Vietnam draws up danger-zone map of unexploded bombs

By Vo Van Thanh   June 15, 2016 | 02:59 pm GMT+7
Vietnam draws up danger-zone map of unexploded bombs
Deputy Minister of Defense Nguyen Chi Vinh signed a $20 million joint project with representatives of the South Korean government to remove land mines and leftover UXO in Vietnam. Photo by VnExpress/Vinh An

Vietnam has completed the first phase of a national map that outlines mines and unexploded ordnances (UXO) left over from past wars following years of surveys and clearance efforts, according to the Ministry of Defense.

The map will be updated annually, said Nguyen Chi Vinh, deputy minister of Vietnam's Defense Ministry.

Recent survey results show that Vietnam has about 6.1 million hectares (over 18 percent) of land that is still littered with mines and UXOs. Vinh said that drawing up the map has been particularly difficult due to the variety of weapons used in past wars. By drawing up and updating the map, Vietnam hopes to minimize detonation accidents.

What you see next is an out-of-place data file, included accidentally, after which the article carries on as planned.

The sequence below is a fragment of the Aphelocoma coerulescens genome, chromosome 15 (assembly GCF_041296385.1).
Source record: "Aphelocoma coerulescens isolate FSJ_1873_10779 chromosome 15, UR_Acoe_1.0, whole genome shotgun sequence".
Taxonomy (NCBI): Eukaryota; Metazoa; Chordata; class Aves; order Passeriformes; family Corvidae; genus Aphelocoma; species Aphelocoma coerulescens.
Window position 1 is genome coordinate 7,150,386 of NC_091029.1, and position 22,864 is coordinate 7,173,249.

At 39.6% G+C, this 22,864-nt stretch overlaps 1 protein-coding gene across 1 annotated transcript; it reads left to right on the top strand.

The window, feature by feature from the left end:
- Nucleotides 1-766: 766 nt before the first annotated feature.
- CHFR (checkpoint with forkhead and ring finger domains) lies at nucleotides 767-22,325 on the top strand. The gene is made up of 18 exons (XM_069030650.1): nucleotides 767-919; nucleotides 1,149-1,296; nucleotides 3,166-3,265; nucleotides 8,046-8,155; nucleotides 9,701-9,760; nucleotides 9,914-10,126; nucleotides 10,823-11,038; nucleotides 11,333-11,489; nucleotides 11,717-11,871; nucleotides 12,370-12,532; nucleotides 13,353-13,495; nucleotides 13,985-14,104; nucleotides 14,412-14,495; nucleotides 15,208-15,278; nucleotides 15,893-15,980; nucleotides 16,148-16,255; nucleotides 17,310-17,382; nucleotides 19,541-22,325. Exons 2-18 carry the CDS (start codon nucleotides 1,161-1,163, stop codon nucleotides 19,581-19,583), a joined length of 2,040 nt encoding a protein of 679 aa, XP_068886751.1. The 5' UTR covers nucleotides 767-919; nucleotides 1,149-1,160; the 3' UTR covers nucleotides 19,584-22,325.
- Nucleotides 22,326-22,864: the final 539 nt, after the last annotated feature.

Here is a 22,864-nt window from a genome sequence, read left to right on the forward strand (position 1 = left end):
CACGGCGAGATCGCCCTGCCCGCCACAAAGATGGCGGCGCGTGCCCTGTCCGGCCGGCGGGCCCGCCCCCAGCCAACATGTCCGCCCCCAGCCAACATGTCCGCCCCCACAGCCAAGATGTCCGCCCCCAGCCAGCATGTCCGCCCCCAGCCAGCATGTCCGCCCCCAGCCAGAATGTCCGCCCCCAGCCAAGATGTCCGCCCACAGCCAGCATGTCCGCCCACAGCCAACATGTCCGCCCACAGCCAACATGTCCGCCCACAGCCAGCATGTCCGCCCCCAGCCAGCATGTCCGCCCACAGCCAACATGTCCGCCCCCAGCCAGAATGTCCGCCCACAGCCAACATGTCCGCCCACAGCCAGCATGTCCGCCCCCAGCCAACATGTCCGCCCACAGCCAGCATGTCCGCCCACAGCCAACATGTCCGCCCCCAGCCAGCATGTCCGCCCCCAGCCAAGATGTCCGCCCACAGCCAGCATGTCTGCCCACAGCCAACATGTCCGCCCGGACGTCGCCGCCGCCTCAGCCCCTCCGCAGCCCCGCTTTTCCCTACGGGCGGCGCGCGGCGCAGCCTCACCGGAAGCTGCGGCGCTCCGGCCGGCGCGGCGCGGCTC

The map will also help determine the technology and approach needed for effective clearance, in addition to identifying the category of bombs and landmines in each specific area, the deputy minister added.

Many countries have shown willingness to support Vietnam to clear unexploded bombs and mines. On June 14, Vinh signed a joint project between Vietnam and South Korea to remove land mines and leftover UXOs.

Based on the agreement, South Korea will offer Vietnam $20 million in non-refundable aid to clear 8,000 hectares of former battlefields in the central provinces of Quang Binh and Binh Dinh. The project is scheduled to begin in the second half of the year and run through 2020.

According to Ministry of Labour, Invalids and Social Affairs, an estimated 800,000 tons of UXOs are left in Vietnam since 1975. All provinces and cities in Vietnam are polluted by landmines and unexploded ordnance, mainly from the American-Vietnam War and the Sino-Vietnamese War. The worst affected areas are in the central region and some northern border provinces.

Each year, on average, mines claim 1,535 lives and permanently injure 2,272 people. A preliminary survey of six central provinces (Nghe An, Ha Tinh, Quang Binh, Quang Tri, Thua Thien - Hue and Quang Ngai) shows that there have been 22,760 victims of war mines in total, of which 10,529 people have died and 12,200 people have been injured.

Vietnam spends over VND1 trillion ($44 million) annually on demining operations and hundreds of billions of dong for treatment, assistance, rehabilitation, vocational training and resettlement for the victims of UXOs, according to government website.

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